Discussion

Several lines of evidence indicate that the activation of telomerase and the subsequent stabilisation of the telomeres are vital for the growth for majority of tumour cells. While most tumour cells express telomerase, somatic cells generally do not express this enzyme [6]. Telomerase thus serves as a potential target for cancer therapy. The main drawback is the duration required for telomere length to reach a critical level before triggering senescence and/or apoptosis, which allow tumour cells time to develop resistance to anti-telomerase agents. Mice lacking telomerase RNA component survived but exhibited telomere shortening and increased chromosome instability [9]. Telomerase deficient mouse cells were also viable in culture and found to employ telomerase independent mechanisms to maintain their telomeres [11,34]. We have demonstrated in earlier studies that MEFs with dysfunctional telomeres exhibited sensitivity towards arsenite induced genomic instability treatment [30]. Similar observations were made in the present study whereby mTERC-/- MEFs sustained shorter basal telomere length and exhibited significantly higher arsenite induced genomic instability as compared to mTERC+/+ MEFs. However to counteract the limitations of using telomerase inhibition alone, we explored the effects of a combinatorial approach of targeting telomerase activity and PARP-1 using PARP-1-/- and mTERC-/- MEFs with arsenite exposure.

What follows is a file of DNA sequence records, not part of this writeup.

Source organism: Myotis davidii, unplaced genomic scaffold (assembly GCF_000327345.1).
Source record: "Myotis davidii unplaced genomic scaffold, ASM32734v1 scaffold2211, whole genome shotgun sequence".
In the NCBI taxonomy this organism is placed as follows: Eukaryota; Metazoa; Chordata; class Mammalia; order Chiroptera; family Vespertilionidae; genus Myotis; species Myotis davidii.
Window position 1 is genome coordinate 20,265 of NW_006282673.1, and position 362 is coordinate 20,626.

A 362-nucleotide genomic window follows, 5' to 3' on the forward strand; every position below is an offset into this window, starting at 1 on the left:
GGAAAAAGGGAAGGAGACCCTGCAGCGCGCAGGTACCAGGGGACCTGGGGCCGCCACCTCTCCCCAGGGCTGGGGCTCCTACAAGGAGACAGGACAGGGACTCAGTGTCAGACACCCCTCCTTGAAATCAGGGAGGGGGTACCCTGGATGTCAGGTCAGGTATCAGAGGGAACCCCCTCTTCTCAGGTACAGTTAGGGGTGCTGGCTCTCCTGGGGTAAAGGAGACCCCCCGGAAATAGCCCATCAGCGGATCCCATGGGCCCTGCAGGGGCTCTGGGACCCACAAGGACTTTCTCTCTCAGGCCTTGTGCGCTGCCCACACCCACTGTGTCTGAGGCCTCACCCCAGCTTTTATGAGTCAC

Pharmacological inhibition of PARP in telomerase null MEFs increased the sensitivity to arsenite-induced cytotoxicity and genotoxicity. The inhibition of Tankyrase 1, a member of PARP family, in human cancer cells, has been shown to enhance telomere shortening and hasten cell death [35]. As observed in this study, the inhibition of PARP-1 activity in telomerase deficient MEFs led to reduced cell survival, which were accompanied by elevated genomic instability. Concurrently, we treated PARP-1-/- MEFs with a synthetic telomerase inhibitor MST-312. Interestingly, the telomere length analysis by Q-FISH indicated that the cells deficient in PARP-1 activity with pharmacological reduction in telomerase activity displayed the shortest average telomere length. Telomerase inhibition in PARP-1-/- MEFs enhanced arsenite-induced genomic instability as well. Mammalian telomeric ends are protected by proteins such as TRF2 which stabilise the loop structure of the telomeres [36,37]. A recent report has shown that the localisation of PARP-1 to damaged telomeric ends is partly attributed to its interaction with the TRF2 protein [26]. Arsenite-induced damage at the chromosome ends may trigger the recruitment of PARP-1 to the telomeres to mediate repair. Thus, the increased sensitivity of telomerase deficient MEFs with PARP-1 inhibition to arsenite damage may be due to the lack of repair at both non-telomeric DNA and telomeric ends. The present study thus demonstrates the potential of combined inhibition of PARP-1 and telomerase for cancer therapy.